Dare to Dream - Nick Helm interview
- Brian Donaldson
- 26 July 2011
This article is from 2011.
The on-stage angry man is actually quite pleasant
It may surprise anyone who witnessed Nick Helm’s breakthrough Fringe last year that he is actually something of a festival veteran. Back in 1997, he made his Edinburgh debut with the first of three annual school plays while in 2001 he came up with a sketch show through which his current stage persona began to slowly emerge.
But it was those salad days of 1997 which Helm holds dearest in his festival memory bank. ‘We went to see Al Murray at the Pleasance and sat in the front row,’ he recalls through almost misty eyes. ‘I don’t think we were old enough to be there and he picked up on that and got me on stage. I saw him four years in a row and always put myself in a position where he could pick on me and if he didn’t, I felt very disappointed. He’s got me up on stage now three times. Really, anyone that complains about being picked on is pathetic.’
Certainly, there’s a bit of the Pub Landlord in Helm’s act with his no-nonsense insistence on audience participation and occasional ear-blistering levels of volume. There are songs, poetry, stand-up and a fair degree of shouting. ‘I used to go on stage and say, “Hello everyone, isn’t everything lovely?” and write about things I liked. But audiences in Edinburgh can either be apathetic or look bored or have just come in to shelter from the rain so I just started shouting at them and people laughed more at that than when I was trying to actually be funny.’
His Mr Angry persona has been developed over a number of years and while it’s not all bellowing with a fair bit of whispering thrown in, the shouting does seem to lodge itself in people’s minds. ‘Last year I did my show at the Tron and Big Value in the evening and so I was shouting every day for a month. I protect my voice offstage, but it’s not the same as having an argument: it’s all coming from my diaphragm.’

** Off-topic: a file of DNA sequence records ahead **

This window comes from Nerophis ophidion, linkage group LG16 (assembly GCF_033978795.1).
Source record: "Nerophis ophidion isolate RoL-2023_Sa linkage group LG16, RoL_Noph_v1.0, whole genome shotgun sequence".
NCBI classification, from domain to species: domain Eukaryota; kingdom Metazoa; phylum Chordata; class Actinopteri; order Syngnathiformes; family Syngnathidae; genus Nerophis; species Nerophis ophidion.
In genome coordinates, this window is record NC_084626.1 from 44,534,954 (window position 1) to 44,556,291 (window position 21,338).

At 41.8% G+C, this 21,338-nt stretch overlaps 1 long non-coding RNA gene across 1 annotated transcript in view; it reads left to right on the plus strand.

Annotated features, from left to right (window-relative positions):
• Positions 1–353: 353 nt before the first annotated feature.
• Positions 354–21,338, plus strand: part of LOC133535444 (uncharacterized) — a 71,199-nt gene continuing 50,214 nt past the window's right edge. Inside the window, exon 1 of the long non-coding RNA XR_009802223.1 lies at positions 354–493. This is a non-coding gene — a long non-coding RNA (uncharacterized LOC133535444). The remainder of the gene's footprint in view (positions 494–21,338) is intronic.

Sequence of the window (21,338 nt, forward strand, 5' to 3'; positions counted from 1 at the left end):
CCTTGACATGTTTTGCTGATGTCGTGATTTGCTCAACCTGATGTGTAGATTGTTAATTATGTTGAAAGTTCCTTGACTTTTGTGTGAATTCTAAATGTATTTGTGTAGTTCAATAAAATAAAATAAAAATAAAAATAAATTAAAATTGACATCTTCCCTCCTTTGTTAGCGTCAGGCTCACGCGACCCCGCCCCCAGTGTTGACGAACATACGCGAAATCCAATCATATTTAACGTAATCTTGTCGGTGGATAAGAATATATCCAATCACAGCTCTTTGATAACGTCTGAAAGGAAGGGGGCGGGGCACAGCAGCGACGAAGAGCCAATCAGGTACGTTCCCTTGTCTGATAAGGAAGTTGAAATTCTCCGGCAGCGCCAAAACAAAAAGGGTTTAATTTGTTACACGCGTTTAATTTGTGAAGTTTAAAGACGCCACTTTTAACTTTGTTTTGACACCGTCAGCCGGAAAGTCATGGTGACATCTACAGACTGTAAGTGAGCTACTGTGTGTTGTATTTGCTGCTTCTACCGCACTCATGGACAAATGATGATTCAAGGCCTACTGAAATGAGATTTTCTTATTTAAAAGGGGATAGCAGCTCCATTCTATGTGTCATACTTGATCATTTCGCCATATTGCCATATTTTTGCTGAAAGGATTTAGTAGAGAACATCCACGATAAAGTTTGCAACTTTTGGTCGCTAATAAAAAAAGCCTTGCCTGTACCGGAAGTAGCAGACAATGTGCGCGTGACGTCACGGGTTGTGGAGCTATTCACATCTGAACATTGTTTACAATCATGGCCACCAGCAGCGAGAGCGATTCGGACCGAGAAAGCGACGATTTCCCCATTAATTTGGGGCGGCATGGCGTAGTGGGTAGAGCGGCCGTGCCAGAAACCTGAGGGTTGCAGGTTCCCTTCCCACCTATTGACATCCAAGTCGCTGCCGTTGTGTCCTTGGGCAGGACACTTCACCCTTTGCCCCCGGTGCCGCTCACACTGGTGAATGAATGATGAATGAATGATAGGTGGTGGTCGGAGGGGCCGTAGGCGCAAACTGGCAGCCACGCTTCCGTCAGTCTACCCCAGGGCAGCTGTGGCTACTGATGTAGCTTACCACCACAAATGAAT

While Helm enjoys different types of comedy, he acknowledges that the greatest influence on his act comes from, at first glance, an unlikely source. ‘Alice Cooper is the greatest comedy songwriter on the planet,’ Helm maintains. ‘When I did my musical last year, we thought, “what if could do our own little Alice Cooper show with a storyline going through it?” When he first started there were bands like the Monkees and the Beatles, all these nice guys, and he thought, “What if you’re not a nice guy?” So, yes, Alice Cooper has seeped into my life. There are a lot of nice comedians and people who try to get audiences to like them and once you like them, you’re going to laugh at the jokes. But I don’t see the point in trying to get people to like me, so I shout and I’m mean and bully them. I just concentrate on being funny.’
Nick Helm: Dare to Dream, Pleasance Courtyard, 556 6550, 6–29 Aug (not 10, 17), 4pm, £11–£12 (£9.50–£11). Previews until 5 Aug, £6.